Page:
Kororinpa (Wii) Review

By David Kelly 24.11.2012 6

Review for Kororinpa on Wii

When the Wii first arrived on the gaming scene there were many promises of new gaming experiences arising through the use of the new control scheme. It has been quite a few years since the initial excitement and potential associated with the Wii console's appearance -- and now that the Wii is nearing the end of its very successful life, many may feel that while the promise of new experiences was delivered, it wasn't perhaps delivered in the volumes that were expected. Quite a few early titles did show promise, but efforts gradually petered out; even Nintendo itself produced quite a few titles with traditional control schemes in the end.

Kororinpa, developed by Hudson, arrived early on in the Wii console's life to little fanfare. It is a very simple game and a few games similar to it were released as WiiWare but without either the technical excellence or charm of Kororinpa. The aim of the game is to roll a marble through a level to the goal, picking up a set number of jewels on the way. This type of gameplay was implemented very successfully on GameCube with Super Monkey Ball, but Kororinpa uses the Wii Remote's tilt sensors instead of the GC's analogue stick to tilt the whole level so as to move the marble toward the goal.

The control scheme leaves the GC's stick in the dust, which is no mean feat. The Wii Remote proves itself to be extremely sensitive and an awful lot of time must have been spent on the physics of this game. What is even more impressive is the range of different marbles and balls that are unlockable and behave in a different way. For example, there is a football (soccer ball!) that is very bouncy and makes certain levels far more difficult. Each marble/ball has its own level of acceleration, speed, bounce and 'slidiness' and they do all feel really different.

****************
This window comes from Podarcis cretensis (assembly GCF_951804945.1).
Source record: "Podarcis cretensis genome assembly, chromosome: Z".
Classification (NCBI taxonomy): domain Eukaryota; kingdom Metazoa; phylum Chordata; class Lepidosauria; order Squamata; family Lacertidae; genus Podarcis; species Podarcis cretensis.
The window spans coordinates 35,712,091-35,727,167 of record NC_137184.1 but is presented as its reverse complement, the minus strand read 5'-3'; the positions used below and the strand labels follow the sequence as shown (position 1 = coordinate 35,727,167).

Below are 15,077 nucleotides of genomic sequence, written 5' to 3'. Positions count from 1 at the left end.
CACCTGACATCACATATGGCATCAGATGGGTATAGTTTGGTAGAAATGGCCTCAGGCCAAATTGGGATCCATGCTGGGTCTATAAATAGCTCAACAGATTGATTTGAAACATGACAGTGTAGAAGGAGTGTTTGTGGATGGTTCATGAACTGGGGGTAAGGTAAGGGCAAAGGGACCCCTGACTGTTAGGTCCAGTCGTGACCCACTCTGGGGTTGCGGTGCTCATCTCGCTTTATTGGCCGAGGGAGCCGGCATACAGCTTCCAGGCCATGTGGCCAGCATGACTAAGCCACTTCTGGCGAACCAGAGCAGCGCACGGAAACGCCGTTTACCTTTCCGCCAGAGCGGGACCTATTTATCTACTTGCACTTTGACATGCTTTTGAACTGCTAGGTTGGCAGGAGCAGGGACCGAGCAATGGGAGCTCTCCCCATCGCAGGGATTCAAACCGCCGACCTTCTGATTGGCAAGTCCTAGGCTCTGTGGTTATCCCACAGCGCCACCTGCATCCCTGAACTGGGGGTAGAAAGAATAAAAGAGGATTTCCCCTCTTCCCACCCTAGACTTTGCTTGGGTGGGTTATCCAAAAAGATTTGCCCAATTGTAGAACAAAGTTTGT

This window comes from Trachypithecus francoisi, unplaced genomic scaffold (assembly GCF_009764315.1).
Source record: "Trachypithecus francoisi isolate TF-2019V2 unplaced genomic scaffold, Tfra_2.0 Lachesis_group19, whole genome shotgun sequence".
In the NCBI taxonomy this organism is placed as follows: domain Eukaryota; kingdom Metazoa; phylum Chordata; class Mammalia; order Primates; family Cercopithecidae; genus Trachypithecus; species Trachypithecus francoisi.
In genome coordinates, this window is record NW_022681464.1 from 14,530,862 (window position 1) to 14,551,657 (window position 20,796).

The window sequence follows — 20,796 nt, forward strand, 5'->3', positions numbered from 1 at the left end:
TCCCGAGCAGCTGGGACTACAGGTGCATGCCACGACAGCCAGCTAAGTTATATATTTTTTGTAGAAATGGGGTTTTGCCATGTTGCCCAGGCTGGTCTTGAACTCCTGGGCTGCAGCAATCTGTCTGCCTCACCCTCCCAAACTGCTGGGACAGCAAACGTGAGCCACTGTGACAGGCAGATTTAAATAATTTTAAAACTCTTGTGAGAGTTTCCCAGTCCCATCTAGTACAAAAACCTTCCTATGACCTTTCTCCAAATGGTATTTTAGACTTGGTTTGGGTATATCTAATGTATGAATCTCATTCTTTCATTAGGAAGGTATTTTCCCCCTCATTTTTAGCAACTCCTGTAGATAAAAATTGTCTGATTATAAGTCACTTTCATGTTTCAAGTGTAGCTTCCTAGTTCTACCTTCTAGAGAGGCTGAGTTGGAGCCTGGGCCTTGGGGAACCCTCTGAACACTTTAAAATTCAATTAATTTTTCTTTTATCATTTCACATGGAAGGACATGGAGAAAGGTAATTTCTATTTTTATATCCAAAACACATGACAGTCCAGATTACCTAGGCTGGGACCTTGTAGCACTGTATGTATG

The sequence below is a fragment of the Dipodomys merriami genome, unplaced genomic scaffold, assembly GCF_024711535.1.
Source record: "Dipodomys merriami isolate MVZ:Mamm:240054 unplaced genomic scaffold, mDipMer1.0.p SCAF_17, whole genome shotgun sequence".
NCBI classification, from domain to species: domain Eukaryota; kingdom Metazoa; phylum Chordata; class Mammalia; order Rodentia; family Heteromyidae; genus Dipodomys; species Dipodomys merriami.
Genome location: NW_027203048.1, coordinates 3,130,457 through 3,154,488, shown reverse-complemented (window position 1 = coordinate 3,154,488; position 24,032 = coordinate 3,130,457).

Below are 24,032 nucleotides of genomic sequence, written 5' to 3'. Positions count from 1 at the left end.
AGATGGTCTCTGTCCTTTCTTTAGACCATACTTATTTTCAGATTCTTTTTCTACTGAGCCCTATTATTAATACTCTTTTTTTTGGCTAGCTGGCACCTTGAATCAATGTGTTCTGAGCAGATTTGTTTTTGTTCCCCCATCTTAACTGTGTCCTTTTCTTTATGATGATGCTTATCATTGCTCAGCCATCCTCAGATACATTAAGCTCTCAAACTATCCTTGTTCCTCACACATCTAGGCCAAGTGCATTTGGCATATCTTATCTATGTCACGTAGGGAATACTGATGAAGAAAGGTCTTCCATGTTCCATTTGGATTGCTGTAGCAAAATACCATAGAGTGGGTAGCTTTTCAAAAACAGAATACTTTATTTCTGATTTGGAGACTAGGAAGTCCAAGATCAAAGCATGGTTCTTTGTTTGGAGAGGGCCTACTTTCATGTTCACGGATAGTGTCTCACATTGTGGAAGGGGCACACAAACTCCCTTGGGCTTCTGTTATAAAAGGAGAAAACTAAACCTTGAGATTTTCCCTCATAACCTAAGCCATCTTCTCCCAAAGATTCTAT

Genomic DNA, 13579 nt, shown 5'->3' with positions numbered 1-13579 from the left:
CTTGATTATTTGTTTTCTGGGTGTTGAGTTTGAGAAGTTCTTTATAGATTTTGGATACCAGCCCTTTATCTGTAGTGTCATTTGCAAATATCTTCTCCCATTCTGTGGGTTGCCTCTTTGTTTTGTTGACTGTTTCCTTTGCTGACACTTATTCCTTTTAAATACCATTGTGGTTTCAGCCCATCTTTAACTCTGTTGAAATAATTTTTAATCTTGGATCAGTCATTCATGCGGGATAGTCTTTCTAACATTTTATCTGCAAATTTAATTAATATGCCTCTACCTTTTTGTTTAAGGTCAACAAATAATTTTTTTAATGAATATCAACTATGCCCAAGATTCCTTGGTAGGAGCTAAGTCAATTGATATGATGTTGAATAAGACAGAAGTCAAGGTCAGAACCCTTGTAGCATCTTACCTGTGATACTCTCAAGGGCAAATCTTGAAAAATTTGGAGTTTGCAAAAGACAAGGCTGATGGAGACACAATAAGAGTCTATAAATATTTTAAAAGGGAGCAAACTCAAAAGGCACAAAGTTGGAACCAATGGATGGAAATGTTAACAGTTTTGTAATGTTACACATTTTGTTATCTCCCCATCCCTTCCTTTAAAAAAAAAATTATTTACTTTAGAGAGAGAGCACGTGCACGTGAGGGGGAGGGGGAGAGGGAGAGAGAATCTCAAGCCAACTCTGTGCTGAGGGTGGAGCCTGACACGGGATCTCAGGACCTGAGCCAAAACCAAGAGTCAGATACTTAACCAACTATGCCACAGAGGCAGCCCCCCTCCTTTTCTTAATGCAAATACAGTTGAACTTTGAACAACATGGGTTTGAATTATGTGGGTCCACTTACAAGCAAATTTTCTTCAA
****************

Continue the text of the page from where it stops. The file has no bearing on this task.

Screenshot for Kororinpa on Wii

There are some suitable for people with a very low level of skill that move very slowly while others are simply novelty balls that make comedy noises such as the panda and frog balls. It is all done with no lack of panache -- both technically and aesthetically. The default marble started with is actually one of the best and proves a great place to start -- players will probably use it for some time until their expertise grows before moving onto the more sensitive and challenging ones.

Kororinpa is split up into several themed worlds that have their own unique look -- for example, in one world candy and cake themed levels must be navigated around, while in another the levels are set in a city with the paths looking like little roads. The graphics are pleasing but not mind-blowing -- it is all done to a pretty high standard and there is enough variety in the levels and the different types of obstacle to keep the interest up. The camera works pretty well most of the time too -- making sure players have a good view of things, but there is the odd time in the trickier levels where straining to figure out what way to tilt the level to move in the right way is -- but it never feels unfair.

Screenshot for Kororinpa on Wii

Best times are recorded and there are trophies to go for, and gaining good enough times for gold trophies will unlock hidden levels. Levels also have a green gem to find, which unlocks more secret levels. The game schedules the unlocking of content in the form of music tracks, balls and levels to keep the interest up to but, ultimately, there aren't a huge number of levels. Even counting the Mirror Mode there are only around 100 levels. The later space-themed stages are really tough but it feels as if the game could have benefitted from getting a little bit tougher earlier to improve the lifespan. Still, those trophy times will keep players who enjoy time-trial gaming coming back.